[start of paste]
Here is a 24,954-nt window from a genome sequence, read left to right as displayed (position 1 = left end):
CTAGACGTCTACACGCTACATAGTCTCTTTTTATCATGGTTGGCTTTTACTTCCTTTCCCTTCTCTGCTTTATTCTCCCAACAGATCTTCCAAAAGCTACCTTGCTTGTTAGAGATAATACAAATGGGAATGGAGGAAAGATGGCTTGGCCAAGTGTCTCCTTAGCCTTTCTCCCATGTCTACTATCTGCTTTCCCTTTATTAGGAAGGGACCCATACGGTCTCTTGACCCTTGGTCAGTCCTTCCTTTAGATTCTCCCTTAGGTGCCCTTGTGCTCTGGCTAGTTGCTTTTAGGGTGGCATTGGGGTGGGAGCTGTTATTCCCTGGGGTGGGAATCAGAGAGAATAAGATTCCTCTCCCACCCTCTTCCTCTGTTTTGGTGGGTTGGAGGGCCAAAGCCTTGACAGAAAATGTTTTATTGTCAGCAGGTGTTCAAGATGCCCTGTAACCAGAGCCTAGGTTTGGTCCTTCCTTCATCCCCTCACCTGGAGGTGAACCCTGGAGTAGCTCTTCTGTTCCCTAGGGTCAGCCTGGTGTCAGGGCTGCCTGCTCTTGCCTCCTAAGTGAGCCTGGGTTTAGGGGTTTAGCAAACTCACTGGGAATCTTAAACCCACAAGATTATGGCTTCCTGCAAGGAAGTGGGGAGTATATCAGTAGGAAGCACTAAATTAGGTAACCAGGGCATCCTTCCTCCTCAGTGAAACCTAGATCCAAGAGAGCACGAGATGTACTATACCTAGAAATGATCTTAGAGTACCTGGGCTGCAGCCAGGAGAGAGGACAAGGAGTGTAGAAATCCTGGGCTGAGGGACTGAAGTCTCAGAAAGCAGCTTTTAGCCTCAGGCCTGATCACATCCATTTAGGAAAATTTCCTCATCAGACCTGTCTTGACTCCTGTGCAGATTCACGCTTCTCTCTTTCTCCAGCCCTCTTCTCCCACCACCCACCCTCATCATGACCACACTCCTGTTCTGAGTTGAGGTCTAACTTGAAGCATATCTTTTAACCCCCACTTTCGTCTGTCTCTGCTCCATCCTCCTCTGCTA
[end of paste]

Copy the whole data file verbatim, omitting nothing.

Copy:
Here is a 24,954-nt window from a genome sequence, read left to right as displayed (position 1 = left end):
CTAGACGTCTACACGCTACATAGTCTCTTTTTATCATGGTTGGCTTTTACTTCCTTTCCCTTCTCTGCTTTATTCTCCCAACAGATCTTCCAAAAGCTACCTTGCTTGTTAGAGATAATACAAATGGGAATGGAGGAAAGATGGCTTGGCCAAGTGTCTCCTTAGCCTTTCTCCCATGTCTACTATCTGCTTTCCCTTTATTAGGAAGGGACCCATACGGTCTCTTGACCCTTGGTCAGTCCTTCCTTTAGATTCTCCCTTAGGTGCCCTTGTGCTCTGGCTAGTTGCTTTTAGGGTGGCATTGGGGTGGGAGCTGTTATTCCCTGGGGTGGGAATCAGAGAGAATAAGATTCCTCTCCCACCCTCTTCCTCTGTTTTGGTGGGTTGGAGGGCCAAAGCCTTGACAGAAAATGTTTTATTGTCAGCAGGTGTTCAAGATGCCCTGTAACCAGAGCCTAGGTTTGGTCCTTCCTTCATCCCCTCACCTGGAGGTGAACCCTGGAGTAGCTCTTCTGTTCCCTAGGGTCAGCCTGGTGTCAGGGCTGCCTGCTCTTGCCTCCTAAGTGAGCCTGGGTTTAGGGGTTTAGCAAACTCACTGGGAATCTTAAACCCACAAGATTATGGCTTCCTGCAAGGAAGTGGGGAGTATATCAGTAGGAAGCACTAAATTAGGTAACCAGGGCATCCTTCCTCCTCAGTGAAACCTAGATCCAAGAGAGCACGAGATGTACTATACCTAGAAATGATCTTAGAGTACCTGGGCTGCAGCCAGGAGAGAGGACAAGGAGTGTAGAAATCCTGGGCTGAGGGACTGAAGTCTCAGAAAGCAGCTTTTAGCCTCAGGCCTGATCACATCCATTTAGGAAAATTTCCTCATCAGACCTGTCTTGACTCCTGTGCAGATTCACGCTTCTCTCTTTCTCCAGCCCTCTTCTCCCACCACCCACCCTCATCATGACCACACTCCTGTTCTGAGTTGAGGTCTAACTTGAAGCATATCTTTTAACCCCCACTTTCGTCTGTCTCTGCTCCATCCTCCTCTGCTA